Another Morton man has made the supreme sacrifice for King and country the sad tidings coming to hand on Wednesday, that Sergt Alfred Edward Sellars of the Notts and Derbyshire Regiment , had been killed in action on August 1st. Deceased was aged 22 years and a son of Mr & Mrs J Sellars of Main Road, Morton. He was married while serving with the Colours , and his wife and child also reside in the same thoroughfare. Prior to enlisting, he worked as a miner at the Clay Cross Co’s Morton pit and was a popular young fellow amongst his workmates. Joining the Notts & Derbyshire Regiment on October 22nd, 1914, he was subsequently transferred to the Machine Gun Corps, and by strict attention to duty earned quick promotion. As a sergt- instructor he did excellent work in England, and had been in France for less than three weeks, when he was killed. Second – Lieut. Jos. E. Hancock , writing to the bereaved wife, says “ it is with deep regret that I have to inform you that your husband was killed instantly by a shell which burst close to him on the morning of August 1st. He was buried close by the same evening. Segt. Sellars was a most reliable N.C.O. , always cheerful and a willing worker, and he is a very great loss to my section. Yo must try and find consolation in the fact that he has given his life for his country and all that was dear to him at home. I can only repeat how deeply I and all the men in my section feel for you in your great tribulation.

Derbyshire Times : 11th August 1917 p5.

SELLORS In loving memory of my dear husband , Sergt. A. Sellors of M.G.C . ( Machine Gun Corps) , killed August 1st 1917.

When duty called him he was there,
He did his bit, he did his share :
For country and loved ones his life he gave ,
A loving husband good and kind.
He proved to be in heart and mind
A tender parent, too, as well
But few like him on earth did dwell .

From his loving Wife and Child
Main Road Morton.

SELLORS In remembrance of our dear brother Sergt Alfred Edward Sellors M.G.C.who was killed in action August 1st 1917.

“Peace perfect peace, with loved ones far away “ From his ever loving sister and brother in law , Mabel and Ned.

SELLORS In remembrance of our dear brother Sergt Alfred Edward Sellors M.G.C.who was killed in action August 1st 1917.

“May he rest in peace “ From his ever loving sister and brother in law , Sarah and Harry.

SELLORS In loving memory of a dear husband and father, Sergt Alfred Sellors of Main Road Morton, killed in action August 1st 1917.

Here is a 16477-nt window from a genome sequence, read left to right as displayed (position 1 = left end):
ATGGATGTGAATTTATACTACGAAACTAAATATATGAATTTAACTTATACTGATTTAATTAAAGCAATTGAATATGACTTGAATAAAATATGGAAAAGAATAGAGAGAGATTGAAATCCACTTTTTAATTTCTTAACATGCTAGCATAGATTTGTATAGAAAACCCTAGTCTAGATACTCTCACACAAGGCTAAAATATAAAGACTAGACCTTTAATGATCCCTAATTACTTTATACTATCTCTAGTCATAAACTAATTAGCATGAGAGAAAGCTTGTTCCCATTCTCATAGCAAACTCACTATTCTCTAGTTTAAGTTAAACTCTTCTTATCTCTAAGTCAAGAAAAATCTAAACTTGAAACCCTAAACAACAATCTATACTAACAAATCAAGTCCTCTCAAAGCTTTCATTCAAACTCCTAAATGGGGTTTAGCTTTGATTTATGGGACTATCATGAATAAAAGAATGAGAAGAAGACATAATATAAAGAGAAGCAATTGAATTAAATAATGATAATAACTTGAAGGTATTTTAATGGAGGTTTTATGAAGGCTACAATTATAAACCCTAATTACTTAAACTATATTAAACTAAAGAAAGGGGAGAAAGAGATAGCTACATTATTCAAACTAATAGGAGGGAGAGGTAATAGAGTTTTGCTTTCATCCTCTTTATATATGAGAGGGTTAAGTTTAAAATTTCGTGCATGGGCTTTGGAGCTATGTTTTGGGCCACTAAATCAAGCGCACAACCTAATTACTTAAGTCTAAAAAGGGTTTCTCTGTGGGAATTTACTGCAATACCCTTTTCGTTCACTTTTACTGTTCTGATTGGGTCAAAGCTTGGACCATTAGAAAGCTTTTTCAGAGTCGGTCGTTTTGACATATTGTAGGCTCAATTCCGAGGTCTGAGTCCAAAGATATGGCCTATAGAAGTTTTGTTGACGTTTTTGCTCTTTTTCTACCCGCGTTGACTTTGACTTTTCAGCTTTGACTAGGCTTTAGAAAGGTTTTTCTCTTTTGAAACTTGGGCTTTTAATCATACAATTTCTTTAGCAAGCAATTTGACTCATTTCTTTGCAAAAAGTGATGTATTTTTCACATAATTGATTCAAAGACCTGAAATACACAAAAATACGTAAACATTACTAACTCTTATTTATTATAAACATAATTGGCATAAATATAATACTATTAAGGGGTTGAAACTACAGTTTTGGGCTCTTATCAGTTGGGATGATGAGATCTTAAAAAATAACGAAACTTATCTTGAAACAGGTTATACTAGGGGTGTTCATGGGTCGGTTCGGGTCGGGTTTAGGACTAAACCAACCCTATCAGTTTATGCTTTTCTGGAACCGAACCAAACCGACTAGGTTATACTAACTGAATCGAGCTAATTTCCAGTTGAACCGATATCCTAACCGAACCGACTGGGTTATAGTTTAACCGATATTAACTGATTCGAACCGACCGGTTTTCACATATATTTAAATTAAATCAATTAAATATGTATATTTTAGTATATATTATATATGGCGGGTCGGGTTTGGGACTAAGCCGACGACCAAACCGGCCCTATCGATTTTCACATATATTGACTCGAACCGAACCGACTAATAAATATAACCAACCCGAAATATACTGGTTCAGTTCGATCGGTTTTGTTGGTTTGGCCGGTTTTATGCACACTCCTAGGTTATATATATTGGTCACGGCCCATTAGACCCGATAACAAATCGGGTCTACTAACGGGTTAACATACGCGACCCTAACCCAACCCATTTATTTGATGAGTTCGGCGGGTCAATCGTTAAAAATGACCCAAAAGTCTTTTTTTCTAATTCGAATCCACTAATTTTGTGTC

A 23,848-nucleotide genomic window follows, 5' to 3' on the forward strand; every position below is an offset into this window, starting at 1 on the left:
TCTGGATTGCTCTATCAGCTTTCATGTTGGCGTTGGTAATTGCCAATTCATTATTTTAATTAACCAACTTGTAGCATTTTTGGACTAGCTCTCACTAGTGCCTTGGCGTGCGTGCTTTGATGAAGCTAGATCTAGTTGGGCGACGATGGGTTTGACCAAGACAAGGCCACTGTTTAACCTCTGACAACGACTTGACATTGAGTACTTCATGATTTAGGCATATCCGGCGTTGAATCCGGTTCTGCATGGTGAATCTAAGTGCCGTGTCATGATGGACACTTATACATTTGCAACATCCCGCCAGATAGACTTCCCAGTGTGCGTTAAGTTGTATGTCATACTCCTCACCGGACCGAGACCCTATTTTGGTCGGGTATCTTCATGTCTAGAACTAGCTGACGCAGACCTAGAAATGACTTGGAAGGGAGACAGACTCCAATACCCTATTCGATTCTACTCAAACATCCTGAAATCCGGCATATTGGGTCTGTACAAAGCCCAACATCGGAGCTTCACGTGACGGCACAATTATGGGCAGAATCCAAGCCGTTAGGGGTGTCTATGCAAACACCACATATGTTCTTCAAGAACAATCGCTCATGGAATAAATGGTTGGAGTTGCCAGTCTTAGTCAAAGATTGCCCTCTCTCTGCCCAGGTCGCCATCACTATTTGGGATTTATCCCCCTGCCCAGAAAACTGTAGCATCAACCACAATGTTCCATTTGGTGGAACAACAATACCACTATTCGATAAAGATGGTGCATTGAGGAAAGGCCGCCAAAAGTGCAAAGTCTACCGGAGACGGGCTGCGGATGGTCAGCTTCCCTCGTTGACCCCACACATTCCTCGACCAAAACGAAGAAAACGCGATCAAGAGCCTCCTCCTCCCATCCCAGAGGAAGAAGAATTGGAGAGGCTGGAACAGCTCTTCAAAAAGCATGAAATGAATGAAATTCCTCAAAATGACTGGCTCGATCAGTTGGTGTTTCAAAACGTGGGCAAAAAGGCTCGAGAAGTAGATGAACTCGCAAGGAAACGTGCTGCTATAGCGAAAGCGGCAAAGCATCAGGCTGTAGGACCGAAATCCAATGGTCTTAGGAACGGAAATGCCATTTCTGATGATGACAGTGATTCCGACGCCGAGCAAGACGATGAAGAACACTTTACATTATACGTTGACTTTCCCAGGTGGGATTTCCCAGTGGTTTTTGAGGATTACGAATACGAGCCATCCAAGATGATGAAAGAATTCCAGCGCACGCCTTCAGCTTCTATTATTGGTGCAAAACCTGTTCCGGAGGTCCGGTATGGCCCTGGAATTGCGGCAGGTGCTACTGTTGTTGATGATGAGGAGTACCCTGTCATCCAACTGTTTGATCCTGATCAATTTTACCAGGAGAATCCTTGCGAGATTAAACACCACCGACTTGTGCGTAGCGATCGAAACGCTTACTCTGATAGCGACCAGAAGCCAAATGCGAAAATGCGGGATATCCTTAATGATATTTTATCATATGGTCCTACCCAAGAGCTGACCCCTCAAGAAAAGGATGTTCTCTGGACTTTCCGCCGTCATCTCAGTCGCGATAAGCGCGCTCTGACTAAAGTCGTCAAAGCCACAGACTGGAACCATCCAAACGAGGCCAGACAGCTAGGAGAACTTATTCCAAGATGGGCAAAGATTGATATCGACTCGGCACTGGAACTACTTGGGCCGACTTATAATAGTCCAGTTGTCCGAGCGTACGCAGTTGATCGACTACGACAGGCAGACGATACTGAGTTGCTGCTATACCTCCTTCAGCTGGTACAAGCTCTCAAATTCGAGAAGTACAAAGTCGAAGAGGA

“He died nobly doing his duty – ever remembered by his loving Wife and Child.


My very dear Boy,

I was very pleased to receive your very well expressed letter this morn- delightfully written. I wish you could get into the office – you have all the ability for this work. I wondered what had become of you and I was so sorry to miss you when you were over the other day. I wanted to know about Sarah Ann and how she is getting on and when you are expecting your child: you can tell these things to an old father like me and I want to know. I would like to run over and see her some evening if I knew where she was. You have never been happy at pit work but of course money cannot be made so easily in any other walk of life. Ben was over on Sunday with his young lady and collected at 8 in his khaki: he looked terribly burnt but I had no word with him as we were both very busy. There is no trip this year: I won’t go near the cricket field; how can people play games whilst our dear lads are fighting and dying. We are keeping all places open and your bell is waiting for you. I think Italy joining us will help to bring the war to an earlier close. Jim G is a L. Cpl so are Albert B and Will Thompson *. George Wilson was over on Sunday – he looks so well and has grown a lot. Siddons and Thurnham and Stanley ( ?) and Parks ( ?) were all sent up to Salisbury on Saturday. Albert * and Bill * to Edinboro. Tom K tells about joining the Flying Corps- but nothing will shift Fred. The men’s class is reduced to a faithful 20 – we talk about the War every afternoon. So many thanks for the photo; I think it is very good. The School Treat is on Friday – how I wish you were here to help us! Well dear boy, I like to hear of you being at church on Sunday on your own account; there is something ???? satisfying about (? ) I saw 250,000 men on Salisbury Plain: young Arnold was there.

Your very affectionate friend


*killed in action: Will Thompson, Albert and William Thompson


My dear Sarah,

The news conveyed to me by Edward Ford has come as a very great shock. My heart bleeds for you. I know what you were to each other- I know how fond he was of you and how his whole thought was of you and your comfort. It was brave of you to have got together your little home against his homecoming and now one of our best boys will come home no more: it is the best we are losing. I can say so little to soothe your aching heart: I wish I were at home to come to see you.

I should not like anyone else to take his memorial service – how will Sunday afternoon at 3 on August 26th do for you all? In the Morn ( ?) and Eve Comm(?). Hamilton will be here and I suggest a special service in the afternoon. I hope to be back next week.

Accept my true sympathy and believe me to be your very true friend

A. H. Prior.

War Graves Commission Citation